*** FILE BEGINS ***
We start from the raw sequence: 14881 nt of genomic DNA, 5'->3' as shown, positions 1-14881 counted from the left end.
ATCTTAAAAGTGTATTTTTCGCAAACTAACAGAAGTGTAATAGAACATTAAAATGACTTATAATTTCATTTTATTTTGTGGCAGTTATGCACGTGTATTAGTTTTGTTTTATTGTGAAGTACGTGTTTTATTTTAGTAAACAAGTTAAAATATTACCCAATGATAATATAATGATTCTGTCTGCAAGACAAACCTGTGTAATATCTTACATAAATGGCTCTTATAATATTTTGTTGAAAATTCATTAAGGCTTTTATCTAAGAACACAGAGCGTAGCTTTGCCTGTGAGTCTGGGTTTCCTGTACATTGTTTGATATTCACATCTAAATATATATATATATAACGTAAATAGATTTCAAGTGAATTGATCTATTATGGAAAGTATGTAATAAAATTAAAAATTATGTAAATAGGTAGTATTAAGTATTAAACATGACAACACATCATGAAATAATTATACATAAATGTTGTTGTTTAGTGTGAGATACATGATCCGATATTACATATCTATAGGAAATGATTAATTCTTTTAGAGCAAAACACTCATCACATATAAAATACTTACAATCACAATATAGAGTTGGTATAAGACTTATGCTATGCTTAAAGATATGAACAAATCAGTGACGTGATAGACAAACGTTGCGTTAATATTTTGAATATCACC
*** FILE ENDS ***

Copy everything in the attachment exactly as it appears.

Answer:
We start from the raw sequence: 14881 nt of genomic DNA, 5'->3' as shown, positions 1-14881 counted from the left end.
ATCTTAAAAGTGTATTTTTCGCAAACTAACAGAAGTGTAATAGAACATTAAAATGACTTATAATTTCATTTTATTTTGTGGCAGTTATGCACGTGTATTAGTTTTGTTTTATTGTGAAGTACGTGTTTTATTTTAGTAAACAAGTTAAAATATTACCCAATGATAATATAATGATTCTGTCTGCAAGACAAACCTGTGTAATATCTTACATAAATGGCTCTTATAATATTTTGTTGAAAATTCATTAAGGCTTTTATCTAAGAACACAGAGCGTAGCTTTGCCTGTGAGTCTGGGTTTCCTGTACATTGTTTGATATTCACATCTAAATATATATATATATAACGTAAATAGATTTCAAGTGAATTGATCTATTATGGAAAGTATGTAATAAAATTAAAAATTATGTAAATAGGTAGTATTAAGTATTAAACATGACAACACATCATGAAATAATTATACATAAATGTTGTTGTTTAGTGTGAGATACATGATCCGATATTACATATCTATAGGAAATGATTAATTCTTTTAGAGCAAAACACTCATCACATATAAAATACTTACAATCACAATATAGAGTTGGTATAAGACTTATGCTATGCTTAAAGATATGAACAAATCAGTGACGTGATAGACAAACGTTGCGTTAATATTTTGAATATCACC